After Norwich’s 1-1 draw against Liverpool at Anfield, Dan Brigham and Jon Rogers praise John Ruddy, ponder the left wing, miss Wes Hoolahan’s creativity, and mostly crowbar in several gratuitous pig references
Ruddy is Norwich’s glue
You know that lovely glue you used at school, with those little white spatulas? You know the one: it was mostly used for sticking toilet rolls to cereal boxes to make a cute little hodgepodge of a Prime Minister with his penis inside a pig’s mouth.
After the lesson, you’d get loads of that dried glue on your fingers and the rest of the day was spent cheerfully pulling the bits away from your hands like dead skin.
Wonderful, satisfying times.
Basically, Ruddy reminded me of that glue. Sticky, satisfying, wonderful. It was his best performance of the season; maybe of last season too. Those safe hands at corners, that incredible block from Philippe Coutinio in front of the Kop – he earned us a point on Sunday.
Hope Roy was watching. JR
Brady is better further forward
After the Bournemouth win, Alex Neil was quick to emphasise how pleased he was with the combination of Robbie Brady and Matt Jarvis down the left. The two of them had linked up well and were a constant menace going forward; Brady had also pulled off a brilliant goal-saving block when the score was 0-0.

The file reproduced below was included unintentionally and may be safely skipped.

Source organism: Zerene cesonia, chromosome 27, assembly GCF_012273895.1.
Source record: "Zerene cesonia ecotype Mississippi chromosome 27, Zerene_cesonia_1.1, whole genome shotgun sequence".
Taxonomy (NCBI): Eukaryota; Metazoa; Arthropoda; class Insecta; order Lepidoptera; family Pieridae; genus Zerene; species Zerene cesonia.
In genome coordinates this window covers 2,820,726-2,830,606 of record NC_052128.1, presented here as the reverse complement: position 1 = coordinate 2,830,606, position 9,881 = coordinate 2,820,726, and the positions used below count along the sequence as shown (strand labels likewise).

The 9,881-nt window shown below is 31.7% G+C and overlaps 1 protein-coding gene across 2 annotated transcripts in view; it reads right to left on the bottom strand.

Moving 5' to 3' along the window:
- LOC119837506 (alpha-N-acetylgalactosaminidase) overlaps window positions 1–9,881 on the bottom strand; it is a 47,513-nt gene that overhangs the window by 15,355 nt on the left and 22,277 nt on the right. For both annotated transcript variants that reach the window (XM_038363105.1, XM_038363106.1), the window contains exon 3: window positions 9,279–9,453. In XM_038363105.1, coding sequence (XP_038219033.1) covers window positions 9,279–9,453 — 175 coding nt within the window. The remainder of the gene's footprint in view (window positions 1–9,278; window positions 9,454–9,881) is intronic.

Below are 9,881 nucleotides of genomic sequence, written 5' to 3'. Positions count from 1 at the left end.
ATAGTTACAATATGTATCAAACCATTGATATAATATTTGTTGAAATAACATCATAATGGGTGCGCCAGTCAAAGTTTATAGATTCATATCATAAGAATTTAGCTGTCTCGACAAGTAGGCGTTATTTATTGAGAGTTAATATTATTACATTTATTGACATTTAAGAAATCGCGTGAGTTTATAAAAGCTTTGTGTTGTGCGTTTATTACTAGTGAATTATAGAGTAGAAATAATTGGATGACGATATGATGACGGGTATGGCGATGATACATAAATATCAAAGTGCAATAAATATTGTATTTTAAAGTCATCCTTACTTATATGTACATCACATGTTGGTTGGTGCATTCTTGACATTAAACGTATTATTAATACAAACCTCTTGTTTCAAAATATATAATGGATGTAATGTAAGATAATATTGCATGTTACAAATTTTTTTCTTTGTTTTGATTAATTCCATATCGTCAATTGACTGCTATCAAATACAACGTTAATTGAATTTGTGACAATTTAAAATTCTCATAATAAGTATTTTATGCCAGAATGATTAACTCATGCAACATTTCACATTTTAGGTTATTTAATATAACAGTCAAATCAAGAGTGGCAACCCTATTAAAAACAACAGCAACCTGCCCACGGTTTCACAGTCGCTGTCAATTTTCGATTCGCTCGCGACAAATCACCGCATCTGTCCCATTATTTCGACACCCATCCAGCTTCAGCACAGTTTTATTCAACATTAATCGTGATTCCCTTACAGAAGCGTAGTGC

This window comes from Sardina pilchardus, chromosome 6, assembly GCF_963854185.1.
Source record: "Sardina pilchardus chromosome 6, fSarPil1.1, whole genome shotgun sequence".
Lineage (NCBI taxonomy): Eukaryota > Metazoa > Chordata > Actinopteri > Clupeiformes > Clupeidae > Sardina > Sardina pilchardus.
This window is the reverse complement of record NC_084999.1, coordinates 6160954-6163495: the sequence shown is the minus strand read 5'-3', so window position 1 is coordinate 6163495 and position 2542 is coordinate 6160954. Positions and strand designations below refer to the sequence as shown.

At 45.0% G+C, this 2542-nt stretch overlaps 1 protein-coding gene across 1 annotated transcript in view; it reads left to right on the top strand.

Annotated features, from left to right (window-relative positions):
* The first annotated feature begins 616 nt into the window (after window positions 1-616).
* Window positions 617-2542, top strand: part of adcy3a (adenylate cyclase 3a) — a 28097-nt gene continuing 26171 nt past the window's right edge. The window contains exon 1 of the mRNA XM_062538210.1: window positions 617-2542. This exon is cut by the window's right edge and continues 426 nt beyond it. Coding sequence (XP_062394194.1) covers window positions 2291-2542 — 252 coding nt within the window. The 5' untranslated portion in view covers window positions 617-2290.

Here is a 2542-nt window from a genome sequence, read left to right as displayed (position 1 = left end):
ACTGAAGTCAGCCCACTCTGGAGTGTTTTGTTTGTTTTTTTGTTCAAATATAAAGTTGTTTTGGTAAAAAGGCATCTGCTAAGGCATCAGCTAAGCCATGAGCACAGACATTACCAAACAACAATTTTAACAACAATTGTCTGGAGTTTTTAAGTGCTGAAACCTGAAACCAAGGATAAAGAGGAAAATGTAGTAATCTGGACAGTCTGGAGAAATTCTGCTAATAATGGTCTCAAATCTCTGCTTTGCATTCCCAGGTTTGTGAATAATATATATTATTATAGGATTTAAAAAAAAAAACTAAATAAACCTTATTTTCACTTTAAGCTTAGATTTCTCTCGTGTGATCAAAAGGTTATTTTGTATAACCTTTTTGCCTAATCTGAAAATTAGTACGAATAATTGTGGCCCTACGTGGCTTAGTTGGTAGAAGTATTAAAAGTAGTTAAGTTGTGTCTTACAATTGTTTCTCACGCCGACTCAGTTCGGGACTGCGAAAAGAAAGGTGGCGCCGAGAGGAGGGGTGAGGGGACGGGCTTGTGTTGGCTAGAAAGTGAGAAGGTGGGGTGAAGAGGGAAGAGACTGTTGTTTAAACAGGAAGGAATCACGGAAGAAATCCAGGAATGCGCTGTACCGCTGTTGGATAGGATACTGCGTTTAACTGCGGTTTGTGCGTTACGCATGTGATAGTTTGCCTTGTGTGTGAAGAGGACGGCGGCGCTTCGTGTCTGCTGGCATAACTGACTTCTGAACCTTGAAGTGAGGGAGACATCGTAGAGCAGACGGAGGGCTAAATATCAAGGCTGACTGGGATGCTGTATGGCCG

However, on Sunday Brady got caught out of position on a number of occasions – and not for the first time this season. This can happen when the full-backs are instructed to push so high, but Steven Whittaker’s defensive mind is more alert to the danger. As a natural winger, it’s hard to criticise Brady and there will surely come a time when Neil will look to start Martin Olsson at left-back.
A defence that is yet to keep a clean sheet would benefit from Olsson's presence, but what to do with the left wing? As problems go, it's a good one for Neil (a bad problem would be, say, the whole world finding out you once unzipped your trousers, plopped out your willy and popped it inside a pig corpse). Jarvis adds pace and directness, but twice on Sunday he had the chance to play in Cameron Jerome and then Lewis Grabban early but instead got his head down and headed for the byline. Brady is the more gifted player – capable with both feet and adept at either going direct or picking out a killer pass.
It probably won’t be long until he’s moved up to left midfield, with Olsson lurking menacingly behind him like David Cameron in a butcher’s shop. DB
Hoolahan was missed
There was strong logic behind leaving Wes Hoolahan out of the starting line-up. With Coutinho back for Liverpool, it was always likely that their greatest threat would come through the middle, so Neil stuffed Norwich’s midfield with players who can run all day and close down space.
But, as brave as Norwich were going forward – the full-backs pushed as high as ever – they really created very little. While Jonny Howson and Graham Dorrans were defensively sound and gave quick ball out wide, there wasn’t much for Jerome to feed off through the middle – only 18% of Norwich’s attacks came down the centre.